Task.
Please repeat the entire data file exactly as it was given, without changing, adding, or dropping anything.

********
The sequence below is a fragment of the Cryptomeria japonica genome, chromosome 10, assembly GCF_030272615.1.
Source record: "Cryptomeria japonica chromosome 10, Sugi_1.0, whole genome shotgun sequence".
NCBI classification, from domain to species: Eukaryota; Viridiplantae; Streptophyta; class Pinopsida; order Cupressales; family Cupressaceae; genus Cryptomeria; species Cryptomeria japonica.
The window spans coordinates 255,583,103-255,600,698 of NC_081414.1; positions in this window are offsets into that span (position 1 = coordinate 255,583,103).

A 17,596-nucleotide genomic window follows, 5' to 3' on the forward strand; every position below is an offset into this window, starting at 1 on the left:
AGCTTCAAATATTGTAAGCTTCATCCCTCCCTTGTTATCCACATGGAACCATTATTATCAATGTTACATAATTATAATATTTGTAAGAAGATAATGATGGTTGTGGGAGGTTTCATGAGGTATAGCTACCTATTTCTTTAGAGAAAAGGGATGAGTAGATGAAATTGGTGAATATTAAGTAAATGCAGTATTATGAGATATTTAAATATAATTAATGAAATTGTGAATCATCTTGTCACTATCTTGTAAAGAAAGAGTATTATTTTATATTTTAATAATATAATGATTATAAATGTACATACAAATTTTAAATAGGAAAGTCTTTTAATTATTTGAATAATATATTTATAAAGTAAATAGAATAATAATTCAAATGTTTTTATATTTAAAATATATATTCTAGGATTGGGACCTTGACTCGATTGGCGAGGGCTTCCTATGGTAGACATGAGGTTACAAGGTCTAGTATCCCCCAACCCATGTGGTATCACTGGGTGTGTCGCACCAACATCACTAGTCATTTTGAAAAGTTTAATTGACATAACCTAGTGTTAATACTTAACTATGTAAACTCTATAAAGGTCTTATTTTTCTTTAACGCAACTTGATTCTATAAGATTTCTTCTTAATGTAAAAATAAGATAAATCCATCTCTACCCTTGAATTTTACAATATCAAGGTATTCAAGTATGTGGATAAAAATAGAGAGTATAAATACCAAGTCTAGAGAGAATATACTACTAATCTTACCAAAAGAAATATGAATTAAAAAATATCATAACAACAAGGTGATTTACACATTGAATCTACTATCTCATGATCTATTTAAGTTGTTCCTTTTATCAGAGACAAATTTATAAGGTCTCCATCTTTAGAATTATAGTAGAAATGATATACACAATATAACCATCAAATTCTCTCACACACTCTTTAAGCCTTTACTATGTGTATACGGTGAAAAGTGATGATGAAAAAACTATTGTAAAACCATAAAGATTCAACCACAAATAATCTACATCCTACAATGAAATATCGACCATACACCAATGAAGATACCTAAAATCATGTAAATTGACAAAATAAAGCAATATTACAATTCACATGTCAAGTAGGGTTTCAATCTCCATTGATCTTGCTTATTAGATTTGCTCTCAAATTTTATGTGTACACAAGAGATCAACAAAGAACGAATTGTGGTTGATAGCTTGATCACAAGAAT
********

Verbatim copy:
The sequence below is a fragment of the Cryptomeria japonica genome, chromosome 10, assembly GCF_030272615.1.
Source record: "Cryptomeria japonica chromosome 10, Sugi_1.0, whole genome shotgun sequence".
NCBI classification, from domain to species: Eukaryota; Viridiplantae; Streptophyta; class Pinopsida; order Cupressales; family Cupressaceae; genus Cryptomeria; species Cryptomeria japonica.
The window spans coordinates 255,583,103-255,600,698 of NC_081414.1; positions in this window are offsets into that span (position 1 = coordinate 255,583,103).

A 17,596-nucleotide genomic window follows, 5' to 3' on the forward strand; every position below is an offset into this window, starting at 1 on the left:
AGCTTCAAATATTGTAAGCTTCATCCCTCCCTTGTTATCCACATGGAACCATTATTATCAATGTTACATAATTATAATATTTGTAAGAAGATAATGATGGTTGTGGGAGGTTTCATGAGGTATAGCTACCTATTTCTTTAGAGAAAAGGGATGAGTAGATGAAATTGGTGAATATTAAGTAAATGCAGTATTATGAGATATTTAAATATAATTAATGAAATTGTGAATCATCTTGTCACTATCTTGTAAAGAAAGAGTATTATTTTATATTTTAATAATATAATGATTATAAATGTACATACAAATTTTAAATAGGAAAGTCTTTTAATTATTTGAATAATATATTTATAAAGTAAATAGAATAATAATTCAAATGTTTTTATATTTAAAATATATATTCTAGGATTGGGACCTTGACTCGATTGGCGAGGGCTTCCTATGGTAGACATGAGGTTACAAGGTCTAGTATCCCCCAACCCATGTGGTATCACTGGGTGTGTCGCACCAACATCACTAGTCATTTTGAAAAGTTTAATTGACATAACCTAGTGTTAATACTTAACTATGTAAACTCTATAAAGGTCTTATTTTTCTTTAACGCAACTTGATTCTATAAGATTTCTTCTTAATGTAAAAATAAGATAAATCCATCTCTACCCTTGAATTTTACAATATCAAGGTATTCAAGTATGTGGATAAAAATAGAGAGTATAAATACCAAGTCTAGAGAGAATATACTACTAATCTTACCAAAAGAAATATGAATTAAAAAATATCATAACAACAAGGTGATTTACACATTGAATCTACTATCTCATGATCTATTTAAGTTGTTCCTTTTATCAGAGACAAATTTATAAGGTCTCCATCTTTAGAATTATAGTAGAAATGATATACACAATATAACCATCAAATTCTCTCACACACTCTTTAAGCCTTTACTATGTGTATACGGTGAAAAGTGATGATGAAAAAACTATTGTAAAACCATAAAGATTCAACCACAAATAATCTACATCCTACAATGAAATATCGACCATACACCAATGAAGATACCTAAAATCATGTAAATTGACAAAATAAAGCAATATTACAATTCACATGTCAAGTAGGGTTTCAATCTCCATTGATCTTGCTTATTAGATTTGCTCTCAAATTTTATGTGTACACAAGAGATCAACAAAGAACGAATTGTGGTTGATAGCTTGATCACAAGAAT